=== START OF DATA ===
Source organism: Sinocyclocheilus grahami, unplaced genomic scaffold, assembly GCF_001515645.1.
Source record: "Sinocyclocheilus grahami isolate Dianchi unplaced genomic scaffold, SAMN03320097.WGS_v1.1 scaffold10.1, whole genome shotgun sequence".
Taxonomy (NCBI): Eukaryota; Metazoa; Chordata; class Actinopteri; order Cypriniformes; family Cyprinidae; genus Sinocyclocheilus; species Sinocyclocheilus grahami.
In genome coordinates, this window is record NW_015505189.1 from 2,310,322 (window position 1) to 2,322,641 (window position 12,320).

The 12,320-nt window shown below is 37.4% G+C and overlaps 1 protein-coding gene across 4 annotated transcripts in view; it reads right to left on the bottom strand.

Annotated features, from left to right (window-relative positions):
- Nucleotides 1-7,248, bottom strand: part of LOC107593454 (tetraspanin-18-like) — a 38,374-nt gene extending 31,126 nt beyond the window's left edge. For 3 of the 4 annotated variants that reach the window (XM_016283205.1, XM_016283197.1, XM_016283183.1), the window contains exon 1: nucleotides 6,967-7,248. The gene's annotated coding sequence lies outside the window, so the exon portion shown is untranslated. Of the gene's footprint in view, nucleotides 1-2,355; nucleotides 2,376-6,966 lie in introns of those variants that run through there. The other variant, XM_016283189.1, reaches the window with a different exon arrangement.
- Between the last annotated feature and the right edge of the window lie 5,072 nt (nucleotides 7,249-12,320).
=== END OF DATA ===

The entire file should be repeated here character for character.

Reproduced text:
Source organism: Sinocyclocheilus grahami, unplaced genomic scaffold, assembly GCF_001515645.1.
Source record: "Sinocyclocheilus grahami isolate Dianchi unplaced genomic scaffold, SAMN03320097.WGS_v1.1 scaffold10.1, whole genome shotgun sequence".
Taxonomy (NCBI): Eukaryota; Metazoa; Chordata; class Actinopteri; order Cypriniformes; family Cyprinidae; genus Sinocyclocheilus; species Sinocyclocheilus grahami.
In genome coordinates, this window is record NW_015505189.1 from 2,310,322 (window position 1) to 2,322,641 (window position 12,320).

The 12,320-nt window shown below is 37.4% G+C and overlaps 1 protein-coding gene across 4 annotated transcripts in view; it reads right to left on the bottom strand.

Annotated features, from left to right (window-relative positions):
- Nucleotides 1-7,248, bottom strand: part of LOC107593454 (tetraspanin-18-like) — a 38,374-nt gene extending 31,126 nt beyond the window's left edge. For 3 of the 4 annotated variants that reach the window (XM_016283205.1, XM_016283197.1, XM_016283183.1), the window contains exon 1: nucleotides 6,967-7,248. The gene's annotated coding sequence lies outside the window, so the exon portion shown is untranslated. Of the gene's footprint in view, nucleotides 1-2,355; nucleotides 2,376-6,966 lie in introns of those variants that run through there. The other variant, XM_016283189.1, reaches the window with a different exon arrangement.
- Between the last annotated feature and the right edge of the window lie 5,072 nt (nucleotides 7,249-12,320).